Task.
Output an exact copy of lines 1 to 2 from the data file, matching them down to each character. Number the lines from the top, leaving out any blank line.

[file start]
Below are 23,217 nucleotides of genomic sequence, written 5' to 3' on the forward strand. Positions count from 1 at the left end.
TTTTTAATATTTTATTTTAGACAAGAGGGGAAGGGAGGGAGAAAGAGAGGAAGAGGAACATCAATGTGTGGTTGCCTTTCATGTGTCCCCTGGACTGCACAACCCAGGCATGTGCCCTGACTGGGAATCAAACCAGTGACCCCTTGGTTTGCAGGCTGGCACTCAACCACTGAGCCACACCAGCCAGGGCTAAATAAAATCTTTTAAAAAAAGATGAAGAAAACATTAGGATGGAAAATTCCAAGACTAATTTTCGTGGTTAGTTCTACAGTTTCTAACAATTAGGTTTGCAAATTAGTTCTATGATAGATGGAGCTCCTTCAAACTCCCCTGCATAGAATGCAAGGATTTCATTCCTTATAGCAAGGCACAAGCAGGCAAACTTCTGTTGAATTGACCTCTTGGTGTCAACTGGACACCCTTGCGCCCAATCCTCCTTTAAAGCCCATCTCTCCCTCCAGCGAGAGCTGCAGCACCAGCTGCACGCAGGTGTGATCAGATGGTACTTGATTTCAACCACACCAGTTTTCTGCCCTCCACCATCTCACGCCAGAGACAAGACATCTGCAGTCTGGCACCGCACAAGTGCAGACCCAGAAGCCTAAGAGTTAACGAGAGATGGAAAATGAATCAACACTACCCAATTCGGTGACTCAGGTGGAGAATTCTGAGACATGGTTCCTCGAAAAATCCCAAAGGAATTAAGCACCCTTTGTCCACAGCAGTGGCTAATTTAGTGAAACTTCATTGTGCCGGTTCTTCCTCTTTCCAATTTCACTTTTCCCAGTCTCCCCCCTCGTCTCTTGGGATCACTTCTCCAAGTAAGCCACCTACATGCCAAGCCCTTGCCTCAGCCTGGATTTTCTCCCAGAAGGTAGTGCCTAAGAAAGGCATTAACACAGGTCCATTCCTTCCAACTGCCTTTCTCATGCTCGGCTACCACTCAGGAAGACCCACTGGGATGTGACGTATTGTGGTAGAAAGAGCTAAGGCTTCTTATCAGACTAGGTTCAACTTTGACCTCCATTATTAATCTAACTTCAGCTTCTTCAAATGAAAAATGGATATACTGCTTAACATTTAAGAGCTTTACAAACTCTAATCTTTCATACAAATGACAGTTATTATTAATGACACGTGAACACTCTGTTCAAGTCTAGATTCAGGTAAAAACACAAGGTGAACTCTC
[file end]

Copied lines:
Below are 23,217 nucleotides of genomic sequence, written 5' to 3' on the forward strand. Positions count from 1 at the left end.
TTTTTAATATTTTATTTTAGACAAGAGGGGAAGGGAGGGAGAAAGAGAGGAAGAGGAACATCAATGTGTGGTTGCCTTTCATGTGTCCCCTGGACTGCACAACCCAGGCATGTGCCCTGACTGGGAATCAAACCAGTGACCCCTTGGTTTGCAGGCTGGCACTCAACCACTGAGCCACACCAGCCAGGGCTAAATAAAATCTTTTAAAAAAAGATGAAGAAAACATTAGGATGGAAAATTCCAAGACTAATTTTCGTGGTTAGTTCTACAGTTTCTAACAATTAGGTTTGCAAATTAGTTCTATGATAGATGGAGCTCCTTCAAACTCCCCTGCATAGAATGCAAGGATTTCATTCCTTATAGCAAGGCACAAGCAGGCAAACTTCTGTTGAATTGACCTCTTGGTGTCAACTGGACACCCTTGCGCCCAATCCTCCTTTAAAGCCCATCTCTCCCTCCAGCGAGAGCTGCAGCACCAGCTGCACGCAGGTGTGATCAGATGGTACTTGATTTCAACCACACCAGTTTTCTGCCCTCCACCATCTCACGCCAGAGACAAGACATCTGCAGTCTGGCACCGCACAAGTGCAGACCCAGAAGCCTAAGAGTTAACGAGAGATGGAAAATGAATCAACACTACCCAATTCGGTGACTCAGGTGGAGAATTCTGAGACATGGTTCCTCGAAAAATCCCAAAGGAATTAAGCACCCTTTGTCCACAGCAGTGGCTAATTTAGTGAAACTTCATTGTGCCGGTTCTTCCTCTTTCCAATTTCACTTTTCCCAGTCTCCCCCCTCGTCTCTTGGGATCACTTCTCCAAGTAAGCCACCTACATGCCAAGCCCTTGCCTCAGCCTGGATTTTCTCCCAGAAGGTAGTGCCTAAGAAAGGCATTAACACAGGTCCATTCCTTCCAACTGCCTTTCTCATGCTCGGCTACCACTCAGGAAGACCCACTGGGATGTGACGTATTGTGGTAGAAAGAGCTAAGGCTTCTTATCAGACTAGGTTCAACTTTGACCTCCATTATTAATCTAACTTCAGCTTCTTCAAATGAAAAATGGATATACTGCTTAACATTTAAGAGCTTTACAAACTCTAATCTTTCATACAAATGACAGTTATTATTAATGACACGTGAACACTCTGTTCAAGTCTAGATTCAGGTAAAAACACAAGGTGAACTCTC